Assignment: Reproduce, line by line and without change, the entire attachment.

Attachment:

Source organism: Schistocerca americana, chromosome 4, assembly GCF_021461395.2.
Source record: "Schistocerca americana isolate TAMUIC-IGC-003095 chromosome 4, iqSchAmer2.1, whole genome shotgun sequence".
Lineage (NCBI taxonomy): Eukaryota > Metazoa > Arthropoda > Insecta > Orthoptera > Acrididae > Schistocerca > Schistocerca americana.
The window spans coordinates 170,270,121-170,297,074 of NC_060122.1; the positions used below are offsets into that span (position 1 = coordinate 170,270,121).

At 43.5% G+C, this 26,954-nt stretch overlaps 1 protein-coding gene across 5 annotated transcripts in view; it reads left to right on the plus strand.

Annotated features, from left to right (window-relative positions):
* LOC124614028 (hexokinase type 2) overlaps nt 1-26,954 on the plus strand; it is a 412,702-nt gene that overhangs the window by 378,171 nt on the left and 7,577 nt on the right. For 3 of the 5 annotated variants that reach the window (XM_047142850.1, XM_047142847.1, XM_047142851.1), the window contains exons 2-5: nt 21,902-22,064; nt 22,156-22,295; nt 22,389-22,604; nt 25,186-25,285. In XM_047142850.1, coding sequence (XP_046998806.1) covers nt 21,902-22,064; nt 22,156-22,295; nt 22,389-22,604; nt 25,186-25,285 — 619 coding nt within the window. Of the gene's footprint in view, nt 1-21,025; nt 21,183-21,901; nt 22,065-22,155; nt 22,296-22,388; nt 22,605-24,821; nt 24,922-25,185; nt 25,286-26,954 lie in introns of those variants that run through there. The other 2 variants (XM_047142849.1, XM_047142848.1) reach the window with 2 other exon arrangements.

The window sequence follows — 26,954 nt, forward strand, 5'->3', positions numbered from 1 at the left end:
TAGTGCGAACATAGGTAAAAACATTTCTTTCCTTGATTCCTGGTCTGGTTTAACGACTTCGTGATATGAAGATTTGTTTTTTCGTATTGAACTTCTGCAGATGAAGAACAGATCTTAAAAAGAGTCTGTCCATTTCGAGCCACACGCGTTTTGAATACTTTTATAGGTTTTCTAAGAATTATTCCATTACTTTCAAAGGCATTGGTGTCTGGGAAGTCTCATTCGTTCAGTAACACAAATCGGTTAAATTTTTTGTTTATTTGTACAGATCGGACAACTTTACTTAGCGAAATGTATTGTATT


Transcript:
Source organism: Schistocerca americana, chromosome 4, assembly GCF_021461395.2.
Source record: "Schistocerca americana isolate TAMUIC-IGC-003095 chromosome 4, iqSchAmer2.1, whole genome shotgun sequence".
Lineage (NCBI taxonomy): Eukaryota > Metazoa > Arthropoda > Insecta > Orthoptera > Acrididae > Schistocerca > Schistocerca americana.
The window spans coordinates 170,270,121-170,297,074 of NC_060122.1; the positions used below are offsets into that span (position 1 = coordinate 170,270,121).

At 43.5% G+C, this 26,954-nt stretch overlaps 1 protein-coding gene across 5 annotated transcripts in view; it reads left to right on the plus strand.

Annotated features, from left to right (window-relative positions):
* LOC124614028 (hexokinase type 2) overlaps nt 1-26,954 on the plus strand; it is a 412,702-nt gene that overhangs the window by 378,171 nt on the left and 7,577 nt on the right. For 3 of the 5 annotated variants that reach the window (XM_047142850.1, XM_047142847.1, XM_047142851.1), the window contains exons 2-5: nt 21,902-22,064; nt 22,156-22,295; nt 22,389-22,604; nt 25,186-25,285. In XM_047142850.1, coding sequence (XP_046998806.1) covers nt 21,902-22,064; nt 22,156-22,295; nt 22,389-22,604; nt 25,186-25,285 — 619 coding nt within the window. Of the gene's footprint in view, nt 1-21,025; nt 21,183-21,901; nt 22,065-22,155; nt 22,296-22,388; nt 22,605-24,821; nt 24,922-25,185; nt 25,286-26,954 lie in introns of those variants that run through there. The other 2 variants (XM_047142849.1, XM_047142848.1) reach the window with 2 other exon arrangements.

The window sequence follows — 26,954 nt, forward strand, 5'->3', positions numbered from 1 at the left end:
TAGTGCGAACATAGGTAAAAACATTTCTTTCCTTGATTCCTGGTCTGGTTTAACGACTTCGTGATATGAAGATTTGTTTTTTCGTATTGAACTTCTGCAGATGAAGAACAGATCTTAAAAAGAGTCTGTCCATTTCGAGCCACACGCGTTTTGAATACTTTTATAGGTTTTCTAAGAATTATTCCATTACTTTCAAAGGCATTGGTGTCTGGGAAGTCTCATTCGTTCAGTAACACAAATCGGTTAAATTTTTTGTTTATTTGTACAGATCGGACAACTTTACTTAGCGAAATGTATTGTATT